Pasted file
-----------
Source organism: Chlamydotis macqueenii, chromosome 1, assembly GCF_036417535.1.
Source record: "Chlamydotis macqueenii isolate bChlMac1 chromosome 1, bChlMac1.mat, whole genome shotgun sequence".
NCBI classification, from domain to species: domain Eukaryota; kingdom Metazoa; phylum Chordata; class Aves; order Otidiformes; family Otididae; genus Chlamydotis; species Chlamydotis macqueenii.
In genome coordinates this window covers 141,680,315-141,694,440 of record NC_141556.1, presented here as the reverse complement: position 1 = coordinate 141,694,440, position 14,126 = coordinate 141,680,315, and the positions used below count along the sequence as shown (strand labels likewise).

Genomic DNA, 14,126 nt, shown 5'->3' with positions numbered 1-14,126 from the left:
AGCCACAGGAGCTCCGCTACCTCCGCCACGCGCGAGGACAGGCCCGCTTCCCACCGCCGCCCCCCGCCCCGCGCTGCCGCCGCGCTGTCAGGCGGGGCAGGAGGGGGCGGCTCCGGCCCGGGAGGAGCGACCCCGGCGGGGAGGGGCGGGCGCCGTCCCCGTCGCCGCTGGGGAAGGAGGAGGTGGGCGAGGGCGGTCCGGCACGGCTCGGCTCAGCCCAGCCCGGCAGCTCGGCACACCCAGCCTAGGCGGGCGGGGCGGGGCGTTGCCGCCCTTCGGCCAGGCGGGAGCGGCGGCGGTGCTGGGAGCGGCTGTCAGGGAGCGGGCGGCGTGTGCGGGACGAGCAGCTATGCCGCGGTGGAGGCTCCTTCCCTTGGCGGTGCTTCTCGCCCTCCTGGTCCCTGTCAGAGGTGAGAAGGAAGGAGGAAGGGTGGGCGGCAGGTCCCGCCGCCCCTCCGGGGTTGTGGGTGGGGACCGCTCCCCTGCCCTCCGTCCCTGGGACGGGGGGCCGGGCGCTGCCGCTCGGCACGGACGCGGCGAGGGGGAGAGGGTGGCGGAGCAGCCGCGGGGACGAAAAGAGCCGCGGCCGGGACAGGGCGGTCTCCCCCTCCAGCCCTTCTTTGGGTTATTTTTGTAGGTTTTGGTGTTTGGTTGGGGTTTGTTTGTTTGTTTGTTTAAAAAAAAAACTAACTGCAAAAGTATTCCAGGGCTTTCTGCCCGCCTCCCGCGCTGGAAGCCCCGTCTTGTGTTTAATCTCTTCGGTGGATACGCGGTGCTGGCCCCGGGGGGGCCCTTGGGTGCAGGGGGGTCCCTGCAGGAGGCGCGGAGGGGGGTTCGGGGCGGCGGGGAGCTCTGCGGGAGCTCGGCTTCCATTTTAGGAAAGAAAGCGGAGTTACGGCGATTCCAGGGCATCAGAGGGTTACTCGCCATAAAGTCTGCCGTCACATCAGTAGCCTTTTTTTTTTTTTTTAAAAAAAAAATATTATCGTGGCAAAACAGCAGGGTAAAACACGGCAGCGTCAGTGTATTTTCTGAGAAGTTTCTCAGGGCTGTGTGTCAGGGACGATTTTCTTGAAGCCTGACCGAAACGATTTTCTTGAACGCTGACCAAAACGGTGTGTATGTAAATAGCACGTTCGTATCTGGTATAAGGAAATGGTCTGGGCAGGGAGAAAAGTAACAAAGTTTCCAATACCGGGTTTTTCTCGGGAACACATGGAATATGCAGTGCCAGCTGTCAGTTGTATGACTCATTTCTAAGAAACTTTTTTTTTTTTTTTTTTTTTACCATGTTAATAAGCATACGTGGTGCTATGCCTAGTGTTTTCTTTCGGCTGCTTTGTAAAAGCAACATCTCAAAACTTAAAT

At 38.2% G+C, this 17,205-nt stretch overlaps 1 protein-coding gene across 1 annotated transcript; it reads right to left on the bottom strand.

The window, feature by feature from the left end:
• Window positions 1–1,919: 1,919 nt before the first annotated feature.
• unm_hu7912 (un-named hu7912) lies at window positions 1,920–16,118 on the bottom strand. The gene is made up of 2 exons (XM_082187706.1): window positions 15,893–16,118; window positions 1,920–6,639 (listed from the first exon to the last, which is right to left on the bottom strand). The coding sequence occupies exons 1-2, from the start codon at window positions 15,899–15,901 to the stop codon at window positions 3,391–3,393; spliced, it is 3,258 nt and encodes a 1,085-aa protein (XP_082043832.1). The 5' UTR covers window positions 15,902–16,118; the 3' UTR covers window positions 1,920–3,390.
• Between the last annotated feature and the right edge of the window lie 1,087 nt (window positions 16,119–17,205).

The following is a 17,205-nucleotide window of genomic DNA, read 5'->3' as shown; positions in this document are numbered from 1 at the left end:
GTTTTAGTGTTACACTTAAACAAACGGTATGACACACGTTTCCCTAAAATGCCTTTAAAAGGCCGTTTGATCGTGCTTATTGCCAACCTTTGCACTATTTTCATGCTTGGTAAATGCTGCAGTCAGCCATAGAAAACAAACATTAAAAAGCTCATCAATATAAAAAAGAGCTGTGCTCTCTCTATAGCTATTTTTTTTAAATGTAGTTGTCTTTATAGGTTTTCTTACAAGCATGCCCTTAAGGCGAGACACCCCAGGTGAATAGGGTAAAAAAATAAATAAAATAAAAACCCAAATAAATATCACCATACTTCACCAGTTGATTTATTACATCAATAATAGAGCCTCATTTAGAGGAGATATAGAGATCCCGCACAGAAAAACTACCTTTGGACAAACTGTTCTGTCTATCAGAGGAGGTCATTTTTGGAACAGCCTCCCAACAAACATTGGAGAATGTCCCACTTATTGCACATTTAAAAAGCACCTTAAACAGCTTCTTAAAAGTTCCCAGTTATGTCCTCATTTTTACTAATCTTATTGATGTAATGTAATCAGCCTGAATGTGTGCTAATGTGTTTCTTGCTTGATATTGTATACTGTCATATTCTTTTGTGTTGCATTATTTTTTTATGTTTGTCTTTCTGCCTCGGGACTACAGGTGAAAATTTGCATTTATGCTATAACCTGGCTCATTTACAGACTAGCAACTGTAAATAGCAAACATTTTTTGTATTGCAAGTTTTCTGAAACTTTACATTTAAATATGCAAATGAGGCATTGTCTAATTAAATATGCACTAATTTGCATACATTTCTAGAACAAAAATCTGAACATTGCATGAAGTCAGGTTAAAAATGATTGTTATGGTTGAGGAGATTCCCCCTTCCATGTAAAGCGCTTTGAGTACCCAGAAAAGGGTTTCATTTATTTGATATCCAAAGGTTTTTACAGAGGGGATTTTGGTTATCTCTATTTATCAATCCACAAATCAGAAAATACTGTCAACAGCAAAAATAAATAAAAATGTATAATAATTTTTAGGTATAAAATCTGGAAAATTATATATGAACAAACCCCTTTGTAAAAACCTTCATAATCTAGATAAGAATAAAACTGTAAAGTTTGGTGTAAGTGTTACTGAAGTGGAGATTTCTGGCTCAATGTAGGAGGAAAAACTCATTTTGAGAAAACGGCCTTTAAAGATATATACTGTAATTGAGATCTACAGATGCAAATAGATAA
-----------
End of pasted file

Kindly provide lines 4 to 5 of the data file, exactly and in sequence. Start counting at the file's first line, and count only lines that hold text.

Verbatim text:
In genome coordinates this window covers 141,680,315-141,694,440 of record NC_141556.1, presented here as the reverse complement: position 1 = coordinate 141,694,440, position 14,126 = coordinate 141,680,315, and the positions used below count along the sequence as shown (strand labels likewise).

Genomic DNA, 14,126 nt, shown 5'->3' with positions numbered 1-14,126 from the left: